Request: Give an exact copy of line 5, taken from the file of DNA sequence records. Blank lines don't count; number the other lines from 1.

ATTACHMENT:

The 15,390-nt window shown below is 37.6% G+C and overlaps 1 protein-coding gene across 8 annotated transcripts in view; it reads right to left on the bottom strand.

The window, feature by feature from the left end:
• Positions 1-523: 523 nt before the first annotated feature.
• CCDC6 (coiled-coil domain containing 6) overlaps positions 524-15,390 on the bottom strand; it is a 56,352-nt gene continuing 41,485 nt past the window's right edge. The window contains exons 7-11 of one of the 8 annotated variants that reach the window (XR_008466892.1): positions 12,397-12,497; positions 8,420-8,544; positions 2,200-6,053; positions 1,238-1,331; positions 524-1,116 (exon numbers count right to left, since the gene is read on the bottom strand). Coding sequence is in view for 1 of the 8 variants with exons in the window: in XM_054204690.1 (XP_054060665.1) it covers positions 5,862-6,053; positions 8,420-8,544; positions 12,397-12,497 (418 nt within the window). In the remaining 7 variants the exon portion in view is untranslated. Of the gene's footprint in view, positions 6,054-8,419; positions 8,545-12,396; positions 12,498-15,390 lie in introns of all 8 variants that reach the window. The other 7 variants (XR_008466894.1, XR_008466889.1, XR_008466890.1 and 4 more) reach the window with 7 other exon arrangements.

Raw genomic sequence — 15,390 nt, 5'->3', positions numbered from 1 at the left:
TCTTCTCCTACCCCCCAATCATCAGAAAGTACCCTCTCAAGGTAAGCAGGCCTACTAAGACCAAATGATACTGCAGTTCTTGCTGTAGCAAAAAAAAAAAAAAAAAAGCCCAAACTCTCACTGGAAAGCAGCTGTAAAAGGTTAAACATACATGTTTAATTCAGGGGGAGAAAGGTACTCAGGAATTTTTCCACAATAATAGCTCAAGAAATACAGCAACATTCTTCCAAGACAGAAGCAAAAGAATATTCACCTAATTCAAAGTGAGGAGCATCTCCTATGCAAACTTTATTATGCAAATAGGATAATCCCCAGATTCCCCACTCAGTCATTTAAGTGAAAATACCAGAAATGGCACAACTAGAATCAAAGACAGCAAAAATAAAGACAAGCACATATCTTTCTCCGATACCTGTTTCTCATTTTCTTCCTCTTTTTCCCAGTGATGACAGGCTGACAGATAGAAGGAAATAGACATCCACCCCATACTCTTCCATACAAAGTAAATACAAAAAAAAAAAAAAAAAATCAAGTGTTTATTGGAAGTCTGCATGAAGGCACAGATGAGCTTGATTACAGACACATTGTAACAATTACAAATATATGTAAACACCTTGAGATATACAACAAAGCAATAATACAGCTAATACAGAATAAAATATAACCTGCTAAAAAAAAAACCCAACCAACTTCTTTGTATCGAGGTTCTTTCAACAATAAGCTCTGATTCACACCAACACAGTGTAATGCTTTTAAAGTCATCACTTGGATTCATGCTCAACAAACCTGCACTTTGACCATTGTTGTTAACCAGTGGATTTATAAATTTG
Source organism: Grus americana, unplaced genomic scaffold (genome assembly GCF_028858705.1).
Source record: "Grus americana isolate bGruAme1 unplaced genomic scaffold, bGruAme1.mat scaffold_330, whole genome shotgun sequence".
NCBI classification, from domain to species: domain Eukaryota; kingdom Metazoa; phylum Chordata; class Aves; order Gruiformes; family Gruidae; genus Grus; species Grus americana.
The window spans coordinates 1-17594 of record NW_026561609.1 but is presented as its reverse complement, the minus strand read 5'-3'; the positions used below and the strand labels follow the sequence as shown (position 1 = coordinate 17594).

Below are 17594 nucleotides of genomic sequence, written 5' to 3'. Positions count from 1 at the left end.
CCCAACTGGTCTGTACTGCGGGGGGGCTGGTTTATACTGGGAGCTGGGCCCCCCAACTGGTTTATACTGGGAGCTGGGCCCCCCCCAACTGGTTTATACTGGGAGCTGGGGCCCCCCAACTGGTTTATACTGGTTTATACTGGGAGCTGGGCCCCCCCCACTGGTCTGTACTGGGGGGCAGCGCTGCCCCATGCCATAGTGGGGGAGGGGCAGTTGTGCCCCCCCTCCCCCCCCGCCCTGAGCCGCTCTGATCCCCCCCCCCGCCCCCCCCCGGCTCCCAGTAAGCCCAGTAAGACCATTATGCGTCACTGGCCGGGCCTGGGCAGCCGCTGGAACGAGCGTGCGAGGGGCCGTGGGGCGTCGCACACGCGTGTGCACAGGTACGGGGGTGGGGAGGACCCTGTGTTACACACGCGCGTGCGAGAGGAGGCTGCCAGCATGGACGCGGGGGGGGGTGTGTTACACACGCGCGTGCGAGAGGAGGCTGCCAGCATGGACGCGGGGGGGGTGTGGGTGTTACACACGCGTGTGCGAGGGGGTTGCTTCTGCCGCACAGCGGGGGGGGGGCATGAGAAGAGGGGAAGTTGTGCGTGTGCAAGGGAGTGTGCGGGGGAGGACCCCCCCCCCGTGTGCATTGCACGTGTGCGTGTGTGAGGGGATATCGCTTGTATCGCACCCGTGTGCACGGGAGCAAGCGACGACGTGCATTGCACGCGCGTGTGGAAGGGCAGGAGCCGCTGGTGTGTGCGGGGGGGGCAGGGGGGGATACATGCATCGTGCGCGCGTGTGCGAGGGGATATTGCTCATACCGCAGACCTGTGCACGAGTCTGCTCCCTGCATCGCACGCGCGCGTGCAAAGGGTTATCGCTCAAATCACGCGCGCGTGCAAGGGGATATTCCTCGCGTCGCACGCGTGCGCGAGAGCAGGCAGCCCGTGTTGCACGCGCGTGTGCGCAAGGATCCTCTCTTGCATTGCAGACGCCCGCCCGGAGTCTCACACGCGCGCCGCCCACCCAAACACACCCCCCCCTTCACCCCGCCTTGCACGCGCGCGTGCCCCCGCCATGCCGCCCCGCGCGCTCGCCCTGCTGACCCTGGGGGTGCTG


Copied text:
Raw genomic sequence — 15,390 nt, 5'->3', positions numbered from 1 at the left: